'It is fundamental to an inclusive society that those with disabilities be accommodated when interacting with the institutions of government.' - Justice Richard Mosley
Ottawa (23 August 2006) - The Federal Court of Canada has issued a landmark ruling ordering the federal government to make professional sign language interpretation services available on request when providing services to persons who are deaf or affected by a loss of hearing.
Written by Justice Richard Mosley, the decision makes three important findings:
"1. Professional sign language interpretation services are to be provided and paid for by the government of Canada, upon request, where a deaf or hard of hearing person receives services from or participates in programs administered by the government of Canada and the nature of communication between the government and the person requires such services;
"2. Where the government of Canada engages in public or private consultations with non-governmental organizations in the development of policy and programs in which the deaf and hard of hearing Canadians have identifiable interests and the nature of communications requires such services, visual interpretation services are to be provided and paid for by the government of Canada to allow the meaningful participation of organizations representing the deaf and hard of hearing communities;
"3. The applicants are entitled to their costs on the normal scale."
The case was filed by the Canadian Association of the Deaf (CAD) on behalf of four individuals James Roots, Gary Malkowski, Barbara Lagrange and Mary Lou Cassie.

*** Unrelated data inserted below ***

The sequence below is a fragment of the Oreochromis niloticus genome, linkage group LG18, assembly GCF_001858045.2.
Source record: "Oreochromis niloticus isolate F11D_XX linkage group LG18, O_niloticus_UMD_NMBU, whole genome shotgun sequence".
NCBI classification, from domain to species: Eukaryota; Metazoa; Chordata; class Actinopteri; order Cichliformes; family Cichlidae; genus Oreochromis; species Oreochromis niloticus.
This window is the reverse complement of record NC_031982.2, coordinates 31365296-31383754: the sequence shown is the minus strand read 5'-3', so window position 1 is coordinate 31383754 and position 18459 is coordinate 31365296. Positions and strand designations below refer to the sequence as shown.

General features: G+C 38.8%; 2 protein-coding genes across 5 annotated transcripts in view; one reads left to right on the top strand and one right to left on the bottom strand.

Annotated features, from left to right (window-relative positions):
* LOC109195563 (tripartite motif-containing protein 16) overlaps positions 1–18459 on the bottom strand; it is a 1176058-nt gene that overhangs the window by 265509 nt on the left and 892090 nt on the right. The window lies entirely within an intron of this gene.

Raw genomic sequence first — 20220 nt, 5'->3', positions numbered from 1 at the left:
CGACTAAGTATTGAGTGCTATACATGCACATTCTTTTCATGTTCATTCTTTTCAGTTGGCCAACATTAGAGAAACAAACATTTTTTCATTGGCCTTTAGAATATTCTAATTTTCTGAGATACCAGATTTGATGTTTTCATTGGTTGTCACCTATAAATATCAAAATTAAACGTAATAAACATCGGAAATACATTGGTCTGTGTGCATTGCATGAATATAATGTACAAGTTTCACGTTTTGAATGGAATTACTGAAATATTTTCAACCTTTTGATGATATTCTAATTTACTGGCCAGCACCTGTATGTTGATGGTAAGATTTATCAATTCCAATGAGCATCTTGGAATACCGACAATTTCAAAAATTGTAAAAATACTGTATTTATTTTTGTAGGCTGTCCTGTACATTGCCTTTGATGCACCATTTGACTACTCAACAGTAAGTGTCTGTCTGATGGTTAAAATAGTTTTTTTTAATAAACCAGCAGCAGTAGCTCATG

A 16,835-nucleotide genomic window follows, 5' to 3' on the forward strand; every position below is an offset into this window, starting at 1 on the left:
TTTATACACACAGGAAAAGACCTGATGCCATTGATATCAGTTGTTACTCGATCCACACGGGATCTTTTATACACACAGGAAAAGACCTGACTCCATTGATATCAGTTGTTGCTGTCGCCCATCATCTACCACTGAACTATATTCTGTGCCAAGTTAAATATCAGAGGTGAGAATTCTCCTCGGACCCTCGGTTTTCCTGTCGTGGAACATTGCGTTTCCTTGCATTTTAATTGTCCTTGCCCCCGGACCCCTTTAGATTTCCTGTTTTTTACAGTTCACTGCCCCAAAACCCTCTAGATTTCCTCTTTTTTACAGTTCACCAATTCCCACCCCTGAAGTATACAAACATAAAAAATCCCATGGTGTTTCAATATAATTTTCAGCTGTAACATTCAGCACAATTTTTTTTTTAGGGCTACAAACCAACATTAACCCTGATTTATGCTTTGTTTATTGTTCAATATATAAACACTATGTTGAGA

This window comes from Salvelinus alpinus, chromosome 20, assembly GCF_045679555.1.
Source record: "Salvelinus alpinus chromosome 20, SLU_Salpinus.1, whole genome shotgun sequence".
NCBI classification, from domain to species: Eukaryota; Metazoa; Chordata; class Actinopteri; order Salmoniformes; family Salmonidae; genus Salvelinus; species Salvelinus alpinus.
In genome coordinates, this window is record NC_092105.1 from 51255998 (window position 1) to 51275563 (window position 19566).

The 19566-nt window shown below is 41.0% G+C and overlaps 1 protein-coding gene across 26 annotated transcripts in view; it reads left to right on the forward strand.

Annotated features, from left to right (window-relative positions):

Lawyers argued in court that the individuals were denied the services of sign language interpreters during access to the policy development process. They also lost opportunities to contract with the federal government and were unable to participate in the Statistics Canada labour force survey, the court was told.
"As Canadians, deaf persons are entitled to be full participants in the democratic process and functioning of government," Mosley wrote. "It is fundamental to an inclusive society that those with disabilities be accommodated when interacting with the institutions of government."
The association, which represents 300,000 deaf people across the country, hailed the decision as a major breakthrough.
"The Federal Court has said unequivocally that we are entitled to equal treatment," said association president Sheila Carlin. "Now we want to see all levels of government live up to that truth." NUPGE
Canadian Association of the Deaf vs. Government of Canada - pdf